FEBRUARY 20, 2018
Commercial and industrial efficiency programs saw a shift to midstream strategies in 2017, with administrators promoting efficient products by capitalizing on consumers’ existing relationships with stakeholders such as retailers and distributors. The number of advanced rooftop unit control program offerings has continued to increase, reflecting the technology’s savings potential and the fact that CEE is effectively spreading the word about advanced rooftop control programs, following a recommendation from the Emerging Technologies Collaborative. Program support for ductless minisplit air conditioners and heat pumps also continued to grow.
The CEE Compressed Air Program Summary, new in 2017 to accompany the new CEESM Industrial Compressed Air Systems Initiative, provides a baseline for future analysis of the initiative’s market impact—and shows the scope of the opportunity the Initiative is exploring.
All this information and more can be found in the new 2017 commercial and industrial program summaries from CEE. CEE has just released six additional program summaries for 2017, which, together with the two already published, combine data gathered from over 60 CEE member programs to give an up-to-date view of the current program industry landscape in areas such as air conditioning and heat pumps, commercial lighting, and compressed air systems. The in-depth and wide-ranging information compiled by CEE, which includes details on the design, duration, reach, and outcomes of each program, allows administrators, industry partners, and other stakeholders to make reliable assessments emerging trends in commercial and industrial efficiency.
|Commercial and Industrial Sector||Member Program Summary|
|Public Program Summary|
|Commercial ACHP||Commercial ACHP Program Summary||Commercial ACHP Program Summary|
|Data Centers||Data Centers Program Summary||Data Centers Program Summary|
|Commercial Gas Water Heating||Commercial Water Heating Program Summary||Commercial Water Heating Program Summary|
|Commercial Boiler Systems||Commercial Boiler Systems Program Summary||Commercial Boiler Systems Program Summary|
|Motors and Motor Systems||Motors and Motor Systems Program Summary||Motors and Motor Systems Program Summary|
|Compressed Air Systems||Compressed Air Systems Program Summary||Compressed Air Systems Program Summary|
|Commercial Lighting||Commercial Lighting Program Summary||Commercial Lighting Program Summary|
|Commercial Kitchens||Commercial Kitchens Program Summary||Commercial Kitchens Program Summary|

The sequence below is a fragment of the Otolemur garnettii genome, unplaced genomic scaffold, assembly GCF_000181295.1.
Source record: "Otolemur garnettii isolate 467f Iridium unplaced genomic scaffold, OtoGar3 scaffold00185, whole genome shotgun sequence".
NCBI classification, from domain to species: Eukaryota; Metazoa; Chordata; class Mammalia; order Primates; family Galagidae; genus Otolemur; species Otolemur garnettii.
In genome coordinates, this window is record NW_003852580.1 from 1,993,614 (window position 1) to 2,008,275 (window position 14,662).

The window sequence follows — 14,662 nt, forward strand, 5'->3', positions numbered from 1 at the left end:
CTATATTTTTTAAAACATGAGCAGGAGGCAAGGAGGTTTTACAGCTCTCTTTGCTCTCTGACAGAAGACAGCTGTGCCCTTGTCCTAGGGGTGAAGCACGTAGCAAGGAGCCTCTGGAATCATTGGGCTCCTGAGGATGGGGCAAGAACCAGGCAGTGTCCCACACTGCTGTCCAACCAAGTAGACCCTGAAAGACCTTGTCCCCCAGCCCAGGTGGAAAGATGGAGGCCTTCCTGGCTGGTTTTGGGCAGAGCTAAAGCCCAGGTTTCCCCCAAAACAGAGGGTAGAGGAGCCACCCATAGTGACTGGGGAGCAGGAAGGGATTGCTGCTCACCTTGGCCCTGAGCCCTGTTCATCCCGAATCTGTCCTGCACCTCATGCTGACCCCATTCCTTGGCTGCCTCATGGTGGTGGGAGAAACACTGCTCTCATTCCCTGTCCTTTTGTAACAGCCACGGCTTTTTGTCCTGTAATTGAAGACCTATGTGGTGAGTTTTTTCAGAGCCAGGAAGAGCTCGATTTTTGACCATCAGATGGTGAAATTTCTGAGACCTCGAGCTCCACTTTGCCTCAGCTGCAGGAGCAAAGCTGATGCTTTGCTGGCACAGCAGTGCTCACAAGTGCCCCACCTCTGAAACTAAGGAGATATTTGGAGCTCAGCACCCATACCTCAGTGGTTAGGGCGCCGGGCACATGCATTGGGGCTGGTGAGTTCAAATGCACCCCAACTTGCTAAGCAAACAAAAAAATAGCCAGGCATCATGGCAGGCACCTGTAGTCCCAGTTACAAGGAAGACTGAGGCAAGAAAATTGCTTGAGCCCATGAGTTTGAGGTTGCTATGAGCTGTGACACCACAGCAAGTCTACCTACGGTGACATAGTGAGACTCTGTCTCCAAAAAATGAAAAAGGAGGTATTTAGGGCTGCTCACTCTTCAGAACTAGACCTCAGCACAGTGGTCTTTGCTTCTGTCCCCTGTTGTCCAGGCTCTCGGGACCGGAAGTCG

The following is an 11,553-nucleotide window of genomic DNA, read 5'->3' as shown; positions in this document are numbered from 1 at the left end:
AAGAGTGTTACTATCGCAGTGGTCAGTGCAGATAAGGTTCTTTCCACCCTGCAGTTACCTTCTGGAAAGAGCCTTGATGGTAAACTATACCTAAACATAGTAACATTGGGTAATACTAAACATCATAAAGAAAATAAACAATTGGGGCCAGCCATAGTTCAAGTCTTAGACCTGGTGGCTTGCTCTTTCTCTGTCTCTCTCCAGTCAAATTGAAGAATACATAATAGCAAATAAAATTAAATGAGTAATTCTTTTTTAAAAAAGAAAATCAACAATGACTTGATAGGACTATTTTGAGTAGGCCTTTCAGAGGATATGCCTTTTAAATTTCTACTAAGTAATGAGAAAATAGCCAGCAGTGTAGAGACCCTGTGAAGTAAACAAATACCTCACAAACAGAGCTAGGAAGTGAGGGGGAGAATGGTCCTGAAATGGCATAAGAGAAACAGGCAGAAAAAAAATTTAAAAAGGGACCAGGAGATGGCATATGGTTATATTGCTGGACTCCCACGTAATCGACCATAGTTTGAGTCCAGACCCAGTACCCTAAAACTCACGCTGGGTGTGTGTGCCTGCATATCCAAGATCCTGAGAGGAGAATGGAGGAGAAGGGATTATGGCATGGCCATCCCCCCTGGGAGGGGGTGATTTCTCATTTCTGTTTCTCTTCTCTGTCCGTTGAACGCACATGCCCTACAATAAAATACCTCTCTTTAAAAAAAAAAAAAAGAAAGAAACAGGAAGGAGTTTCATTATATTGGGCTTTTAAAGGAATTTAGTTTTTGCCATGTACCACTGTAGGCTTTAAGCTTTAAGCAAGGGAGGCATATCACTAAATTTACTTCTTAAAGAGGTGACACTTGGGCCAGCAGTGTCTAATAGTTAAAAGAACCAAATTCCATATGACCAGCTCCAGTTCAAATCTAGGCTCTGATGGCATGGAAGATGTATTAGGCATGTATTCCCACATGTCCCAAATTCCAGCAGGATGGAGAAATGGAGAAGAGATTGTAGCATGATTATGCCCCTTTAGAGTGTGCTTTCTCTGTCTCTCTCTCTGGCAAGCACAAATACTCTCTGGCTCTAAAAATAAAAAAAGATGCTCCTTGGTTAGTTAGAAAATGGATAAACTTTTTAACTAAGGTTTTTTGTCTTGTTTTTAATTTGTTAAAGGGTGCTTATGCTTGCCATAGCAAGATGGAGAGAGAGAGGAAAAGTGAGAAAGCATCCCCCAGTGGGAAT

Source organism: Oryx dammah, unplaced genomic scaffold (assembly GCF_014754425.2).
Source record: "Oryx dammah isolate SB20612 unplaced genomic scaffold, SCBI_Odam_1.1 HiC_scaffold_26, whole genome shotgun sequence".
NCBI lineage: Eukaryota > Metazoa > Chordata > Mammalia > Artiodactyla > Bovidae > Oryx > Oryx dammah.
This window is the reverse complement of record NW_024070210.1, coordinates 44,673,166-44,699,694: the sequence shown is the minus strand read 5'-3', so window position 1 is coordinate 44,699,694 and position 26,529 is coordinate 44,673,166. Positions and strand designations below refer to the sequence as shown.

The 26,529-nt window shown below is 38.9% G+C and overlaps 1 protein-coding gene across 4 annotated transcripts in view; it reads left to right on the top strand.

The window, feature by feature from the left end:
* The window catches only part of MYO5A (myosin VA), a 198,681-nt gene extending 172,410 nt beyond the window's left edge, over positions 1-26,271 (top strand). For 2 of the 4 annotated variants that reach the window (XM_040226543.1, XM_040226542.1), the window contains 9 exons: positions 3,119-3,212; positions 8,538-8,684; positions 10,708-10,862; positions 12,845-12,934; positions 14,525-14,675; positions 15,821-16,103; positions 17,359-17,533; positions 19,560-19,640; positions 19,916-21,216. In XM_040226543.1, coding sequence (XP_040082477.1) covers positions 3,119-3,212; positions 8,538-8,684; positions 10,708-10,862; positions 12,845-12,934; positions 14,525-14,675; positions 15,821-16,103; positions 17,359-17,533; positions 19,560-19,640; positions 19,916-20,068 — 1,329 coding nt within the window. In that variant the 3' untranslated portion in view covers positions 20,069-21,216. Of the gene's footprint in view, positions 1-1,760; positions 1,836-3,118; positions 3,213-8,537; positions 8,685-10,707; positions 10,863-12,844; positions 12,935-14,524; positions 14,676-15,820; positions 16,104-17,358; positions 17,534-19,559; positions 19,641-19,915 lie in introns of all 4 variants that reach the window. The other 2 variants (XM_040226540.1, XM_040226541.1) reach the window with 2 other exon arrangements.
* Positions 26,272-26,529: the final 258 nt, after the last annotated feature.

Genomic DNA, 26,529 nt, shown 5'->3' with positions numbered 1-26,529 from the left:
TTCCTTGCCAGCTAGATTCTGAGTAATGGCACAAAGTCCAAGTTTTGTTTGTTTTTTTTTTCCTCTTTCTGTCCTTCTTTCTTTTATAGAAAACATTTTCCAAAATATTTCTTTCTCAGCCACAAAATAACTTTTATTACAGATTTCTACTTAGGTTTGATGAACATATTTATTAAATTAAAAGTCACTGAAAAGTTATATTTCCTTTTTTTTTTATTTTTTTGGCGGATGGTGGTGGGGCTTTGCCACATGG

For CEE members, who have access to the unabridged versions on the CEE Forum, program summaries are a thorough reference for the state of efficiency programs today. Members can examine program offerings similar to their own or explore the results of pioneering new approaches, with trusted CEE data collection allowing them to be confident about their comparisons. By providing an avenue for members to share information with their peers in the form of an easy-to-use resource, the CEE program summaries help members make informed decisions and speed up the spread of successful techniques.
The program summaries also demonstrate the ways that administrators are finding value in putting CEE initiatives into effect, multiplying individual program efforts to achieve market transformation. While serving as a current snapshot of the industry, the 2017 program summaries allow efficiency programs and other efficiency stakeholders to see the wide reach of initiative participation and specification use around the US and Canada. CEE publishes abridged versions of these resources online for all stakeholders to access, and manufacturers, retailers, and trade allies can use them to anticipate up-and-coming program strategies.
CEE is an award-winning consortium of efficiency program administrators from the United States and Canada. Members work to unify program approaches across jurisdictions to increase the success of efficiency in markets. By joining forces at CEE, individual electric and gas efficiency programs are able to partner not only with each other, but also with other industries, trade associations, and government agencies. Working together, administrators leverage the effect of their ratepayer funding, exchange information on successful practices and, by doing so, achieve greater energy efficiency for the public good.